The debate arises from a common belief that waterways are only navigable if easily accessed by large vessels, but the definition of navigability depends on context. When determining if the public has free access to a waterway is based on the constitution and defined by federal law. Navigability in this context closely follows the US Army Corps of Engineers definition as covered in 33 CFR 329.
Based on this information, any river that was considered navigable when a state entered the union is held in trust by the state and, therefore, public property. The public has the right to access all navigable waterways for recreational purposes, including kayaking.
Keep in mind, however, that the definition encompasses the majority of rivers within the country but does not include every stream or creek.
Though the federal government remains fairly direct on its rules concerning navigable waters, there are still many who are uninformed or misinformed.
Misinformed Landowners and Law Enforcement
Although a land owner does not hold ownership of any rivers that intersect their property (because most rivers are, by law, public land), many still believe they own this stretch of water. Therefore, to them, any kayaker paddling through is a trespasser.
The ignorance of landowners can lead to many headaches for kayakers. An innocent day of paddling can quickly turn into a nightmare when an upset landowner calls the police to report “trespassers” on “their” property. Even after explaining the law, the kayakers are asked to leave. Unfortunately, even police officers — those we rely on to enforce the law — aren’t always well-versed in federal waterway laws.
Needless to say, this can be extremely frustrating. However, kayakers must be smart and remain respectful, even if they’re legally in the right.
Deranged Landowners and Dangerous Traps
Some landowners have resorted to extreme measures to keep paddlers away from what they deem “their” property. There have been reports of barbed wire strung across rivers and traps placed across streams to prevent boaters from navigating these waterways. This is a clear violation of law and illegally infringes on the public’s right-of-way.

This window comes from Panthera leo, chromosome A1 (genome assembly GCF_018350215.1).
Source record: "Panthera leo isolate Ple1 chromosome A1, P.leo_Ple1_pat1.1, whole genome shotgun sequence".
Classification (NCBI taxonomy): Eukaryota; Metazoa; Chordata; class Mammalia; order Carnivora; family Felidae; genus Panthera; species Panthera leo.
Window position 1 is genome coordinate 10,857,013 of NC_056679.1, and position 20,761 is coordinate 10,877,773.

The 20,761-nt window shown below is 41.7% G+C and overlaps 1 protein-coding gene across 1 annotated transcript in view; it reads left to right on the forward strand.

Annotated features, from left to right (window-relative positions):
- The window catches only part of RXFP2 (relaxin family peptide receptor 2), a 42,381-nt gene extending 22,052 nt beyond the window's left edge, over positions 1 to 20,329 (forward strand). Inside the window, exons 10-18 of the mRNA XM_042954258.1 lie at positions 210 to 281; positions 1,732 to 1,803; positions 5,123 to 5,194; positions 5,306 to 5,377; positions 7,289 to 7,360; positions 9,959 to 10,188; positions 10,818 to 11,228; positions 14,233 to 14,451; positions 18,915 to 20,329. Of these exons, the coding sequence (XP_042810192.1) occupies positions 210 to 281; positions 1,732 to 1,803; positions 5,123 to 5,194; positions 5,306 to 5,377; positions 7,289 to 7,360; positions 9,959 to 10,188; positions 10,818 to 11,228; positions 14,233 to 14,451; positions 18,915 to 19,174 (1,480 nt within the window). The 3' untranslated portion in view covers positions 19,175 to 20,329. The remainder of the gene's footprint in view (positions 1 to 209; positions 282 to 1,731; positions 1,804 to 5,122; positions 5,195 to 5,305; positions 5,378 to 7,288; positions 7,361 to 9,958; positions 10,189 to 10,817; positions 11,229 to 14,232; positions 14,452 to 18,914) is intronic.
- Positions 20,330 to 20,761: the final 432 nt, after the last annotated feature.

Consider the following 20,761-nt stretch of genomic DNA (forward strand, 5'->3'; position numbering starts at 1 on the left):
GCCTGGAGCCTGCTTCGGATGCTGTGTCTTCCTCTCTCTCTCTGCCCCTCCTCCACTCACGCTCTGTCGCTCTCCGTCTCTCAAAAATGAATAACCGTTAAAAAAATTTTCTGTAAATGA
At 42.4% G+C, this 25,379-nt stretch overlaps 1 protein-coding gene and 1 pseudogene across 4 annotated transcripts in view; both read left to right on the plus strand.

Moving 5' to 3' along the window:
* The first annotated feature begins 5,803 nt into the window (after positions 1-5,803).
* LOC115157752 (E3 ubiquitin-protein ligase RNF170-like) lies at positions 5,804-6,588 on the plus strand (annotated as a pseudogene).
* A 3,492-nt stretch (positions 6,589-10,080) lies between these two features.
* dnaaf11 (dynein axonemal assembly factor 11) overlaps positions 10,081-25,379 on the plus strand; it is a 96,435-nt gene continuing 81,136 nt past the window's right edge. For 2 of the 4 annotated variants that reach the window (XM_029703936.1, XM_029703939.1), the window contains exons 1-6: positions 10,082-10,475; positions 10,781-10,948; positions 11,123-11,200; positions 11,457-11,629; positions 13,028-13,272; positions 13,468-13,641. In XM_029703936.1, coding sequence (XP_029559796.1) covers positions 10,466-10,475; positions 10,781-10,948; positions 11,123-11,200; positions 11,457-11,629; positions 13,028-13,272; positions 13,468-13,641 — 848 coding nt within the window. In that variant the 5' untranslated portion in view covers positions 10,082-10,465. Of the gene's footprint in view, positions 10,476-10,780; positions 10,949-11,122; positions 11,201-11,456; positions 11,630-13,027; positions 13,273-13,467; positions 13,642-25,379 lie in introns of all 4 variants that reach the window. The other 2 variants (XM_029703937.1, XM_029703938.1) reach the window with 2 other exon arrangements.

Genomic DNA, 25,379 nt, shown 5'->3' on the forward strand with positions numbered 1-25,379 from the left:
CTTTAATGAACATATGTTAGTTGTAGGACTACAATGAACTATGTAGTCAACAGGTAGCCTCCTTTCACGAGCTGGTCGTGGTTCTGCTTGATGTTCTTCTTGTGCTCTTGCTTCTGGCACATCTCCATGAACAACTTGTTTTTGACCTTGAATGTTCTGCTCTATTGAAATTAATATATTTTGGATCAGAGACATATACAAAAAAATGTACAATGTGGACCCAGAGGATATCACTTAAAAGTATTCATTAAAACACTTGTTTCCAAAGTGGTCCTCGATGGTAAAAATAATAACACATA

As such, kayakers must remain alert and aware to protect themselves from these potential dangers.
Legal Issues Surrounding Kayaking Near Private Property
Although kayakers are within their legal rights to paddle along a navigable river that crosses private property, the police don’t always know the law and may write a ticket. They may also request that you avoid the area. Despite being right, the best course of action is to use good judgment and not return. It’s not worth it to paddle through this stretch of water if you have to deal with a disgruntled homeowner and the police every time.
If you’re issued a ticket, you can take the case to court (and likely win), though you may find yourself spending hundreds of hours in a courtroom and thousands of dollars on court costs only to declare a small stretch of water open to the public. Whether or not that’s worth it is for you to decide.
According to federal law, state governments own most rivers within the United States. As such, individuals may legally access these waterways for recreational purposes, including kayaking, even if they run through private property.
Creeks and streams are exempt from these laws, so kayakers must speak with a conservation officer or the landowner to determine if the waterway is publicly or privately owned.
For lakes, kayakers must verify whether the water is public or private property. If it is the latter, they must request permission prior to accessing the water.
- Government Information: Title 33 – Navigation and Navigable Waters
- Cornell University: Montana v. Montana | Supreme Court
- Cornell University: 33 CFR 329 – Definition of Navigable Waters of the United States
- Denver Post: Barbed Wire Fence Gets Loveland Landowner in Hot Water
- Arkansas Game and Fish Commission: Agency Cooperation Deals with Dangerous Barbed Wire Line
- Public Land Water Access Association: Can a Landowner Fence Across a River?